MINNEAPOLIS — The U.S. is falling short of its goals to cut Mississippi River pollution and shrink the dead zone it creates in the Gulf of Mexico.
Speaking in Minneapolis on Tuesday, Environmental Protection Agency officials said states in the river's watershed need to accelerate efforts to cut pollution from farm field runoff and discharges from sewage treatment plants.
The Gulf's dead zone, an area of depleted oxygen that's largely devoid of marine life, was the size of Connecticut this summer. In 2008, an EPA-led task force set a goal of reducing it to 5,000 square kilometers — still larger than Rhode Island — by 2015.
Nancy Stoner, the EPA's acting assistant administrator for water, said her agency and river states have worked together to come up with strategies, but that progress is going more slowly than they'd hoped.
"It's about three times the size we're looking for in terms of our ultimate goal," said Stoner, who co-chairs the task force. "It has not appreciably shrunk yet."
Each of the 12 states along the river has its own plan to help reach the overall goal. The Minnesota Pollution Control Agency will issue a draft of its updated plan next month and take public comments on it.
MPCA Assistant Commissioner Rebecca Flood previewed Minnesota's plan for state and federal regulators, saying that within 12 years, the state hopes to reduce nitrogen runoff from farm fields, urban streets and water treatment plants by 20 percent. Phosphorus, another nutrient that primarily comes from agricultural fertilizers and soil runoff, would be reduced by 35 percent.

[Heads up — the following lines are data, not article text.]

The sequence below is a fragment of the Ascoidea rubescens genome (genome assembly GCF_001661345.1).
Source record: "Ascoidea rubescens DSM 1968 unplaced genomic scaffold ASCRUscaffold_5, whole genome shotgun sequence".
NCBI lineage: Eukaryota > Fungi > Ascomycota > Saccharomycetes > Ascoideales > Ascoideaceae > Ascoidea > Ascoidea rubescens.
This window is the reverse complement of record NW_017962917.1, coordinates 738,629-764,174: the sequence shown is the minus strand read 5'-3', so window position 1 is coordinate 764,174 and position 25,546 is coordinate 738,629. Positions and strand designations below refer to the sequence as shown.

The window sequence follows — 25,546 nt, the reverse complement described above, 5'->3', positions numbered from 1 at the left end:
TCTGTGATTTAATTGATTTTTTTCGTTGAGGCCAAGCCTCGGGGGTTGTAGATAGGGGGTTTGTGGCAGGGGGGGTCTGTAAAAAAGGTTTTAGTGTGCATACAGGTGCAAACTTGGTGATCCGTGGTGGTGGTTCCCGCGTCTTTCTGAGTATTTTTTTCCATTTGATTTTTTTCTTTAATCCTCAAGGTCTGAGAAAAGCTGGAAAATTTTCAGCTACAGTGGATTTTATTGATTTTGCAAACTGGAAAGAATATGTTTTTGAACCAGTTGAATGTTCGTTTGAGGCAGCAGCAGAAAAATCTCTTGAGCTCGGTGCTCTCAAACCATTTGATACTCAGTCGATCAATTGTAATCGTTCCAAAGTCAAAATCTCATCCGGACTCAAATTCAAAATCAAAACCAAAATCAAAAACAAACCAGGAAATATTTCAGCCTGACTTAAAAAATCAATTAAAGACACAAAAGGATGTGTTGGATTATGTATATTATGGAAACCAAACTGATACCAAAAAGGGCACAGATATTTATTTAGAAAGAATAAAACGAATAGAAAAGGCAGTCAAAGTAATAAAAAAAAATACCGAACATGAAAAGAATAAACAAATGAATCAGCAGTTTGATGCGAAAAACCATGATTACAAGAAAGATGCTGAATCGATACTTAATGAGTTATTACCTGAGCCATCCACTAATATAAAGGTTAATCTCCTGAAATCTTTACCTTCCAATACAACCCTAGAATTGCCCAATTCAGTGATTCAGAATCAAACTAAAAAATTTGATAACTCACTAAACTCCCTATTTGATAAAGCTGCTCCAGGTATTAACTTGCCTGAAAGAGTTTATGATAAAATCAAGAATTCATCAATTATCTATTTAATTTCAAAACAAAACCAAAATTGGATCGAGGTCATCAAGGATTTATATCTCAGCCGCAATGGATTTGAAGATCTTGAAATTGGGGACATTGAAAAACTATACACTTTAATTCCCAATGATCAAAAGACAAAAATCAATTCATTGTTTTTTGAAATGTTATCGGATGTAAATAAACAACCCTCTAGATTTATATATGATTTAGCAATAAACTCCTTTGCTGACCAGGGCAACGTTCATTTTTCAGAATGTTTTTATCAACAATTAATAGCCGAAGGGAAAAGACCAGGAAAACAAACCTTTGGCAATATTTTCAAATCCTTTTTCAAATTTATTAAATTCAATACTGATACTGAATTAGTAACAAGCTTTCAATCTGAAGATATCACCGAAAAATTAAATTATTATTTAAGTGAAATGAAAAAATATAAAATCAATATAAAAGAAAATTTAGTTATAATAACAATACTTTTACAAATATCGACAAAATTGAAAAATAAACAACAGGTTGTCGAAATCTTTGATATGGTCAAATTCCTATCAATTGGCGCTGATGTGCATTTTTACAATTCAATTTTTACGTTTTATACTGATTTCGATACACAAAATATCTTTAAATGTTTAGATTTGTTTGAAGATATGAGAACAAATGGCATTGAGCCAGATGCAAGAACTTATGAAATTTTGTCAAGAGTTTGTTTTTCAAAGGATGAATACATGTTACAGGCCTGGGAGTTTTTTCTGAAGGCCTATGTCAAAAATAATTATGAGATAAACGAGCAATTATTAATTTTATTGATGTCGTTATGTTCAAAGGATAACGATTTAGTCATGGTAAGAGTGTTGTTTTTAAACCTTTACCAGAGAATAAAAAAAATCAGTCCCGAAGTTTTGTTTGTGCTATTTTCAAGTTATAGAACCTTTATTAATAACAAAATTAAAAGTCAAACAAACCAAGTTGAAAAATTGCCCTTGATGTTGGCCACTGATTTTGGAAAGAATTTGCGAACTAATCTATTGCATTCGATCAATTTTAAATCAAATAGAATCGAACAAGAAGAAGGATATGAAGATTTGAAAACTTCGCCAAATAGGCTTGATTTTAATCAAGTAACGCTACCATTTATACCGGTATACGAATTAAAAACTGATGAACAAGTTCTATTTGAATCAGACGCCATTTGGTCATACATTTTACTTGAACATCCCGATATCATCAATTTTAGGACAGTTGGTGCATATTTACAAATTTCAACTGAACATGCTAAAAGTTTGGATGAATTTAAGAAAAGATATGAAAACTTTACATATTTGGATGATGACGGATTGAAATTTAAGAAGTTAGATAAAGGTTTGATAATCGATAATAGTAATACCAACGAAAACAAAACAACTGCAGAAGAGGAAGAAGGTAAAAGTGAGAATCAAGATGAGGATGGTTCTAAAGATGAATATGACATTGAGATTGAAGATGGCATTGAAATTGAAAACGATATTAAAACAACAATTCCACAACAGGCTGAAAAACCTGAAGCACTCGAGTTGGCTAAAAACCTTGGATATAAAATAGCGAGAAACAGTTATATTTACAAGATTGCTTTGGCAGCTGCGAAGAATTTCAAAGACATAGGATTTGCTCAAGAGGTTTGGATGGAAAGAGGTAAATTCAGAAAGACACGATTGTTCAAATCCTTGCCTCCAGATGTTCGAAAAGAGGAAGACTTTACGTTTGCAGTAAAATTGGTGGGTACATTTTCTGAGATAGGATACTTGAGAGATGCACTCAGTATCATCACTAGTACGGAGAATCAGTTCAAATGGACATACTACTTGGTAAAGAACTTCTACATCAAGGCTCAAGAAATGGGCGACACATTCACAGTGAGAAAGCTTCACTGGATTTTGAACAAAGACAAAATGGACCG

High levels of nitrates and phosphorous lead to excessive plant and algae growth, which doesn't provide enough oxygen to support aquatic life.
Iowa Secretary of Agriculture Bill Northey, the other task force co-chair, said states are just beginning to tackle nitrate pollution from farm runoff. He said it isn't as simple as changing fertilizer rates because nitrogen is also in crop residue and organic matter.
Planting cover crops that absorb nitrogen, such as alfalfa, is one way farmers can reduce nitrate pollution. But farmer participation is voluntary, and Stoner said the EPA doesn't have the authority to make it mandatory.
Some environmental groups have criticized the EPA for not doing more. Last week, a federal judge in New Orleans told the agency it has six months to decide whether to set standards for nitrogen and phosphorous pollution or explain why they're not needed.
Trevor Russell, program director for Friends of the Mississippi River, said the EPA's goals are good, but changing land management practices across millions of acres will be a staggering task without federal funding or mandatory regulations.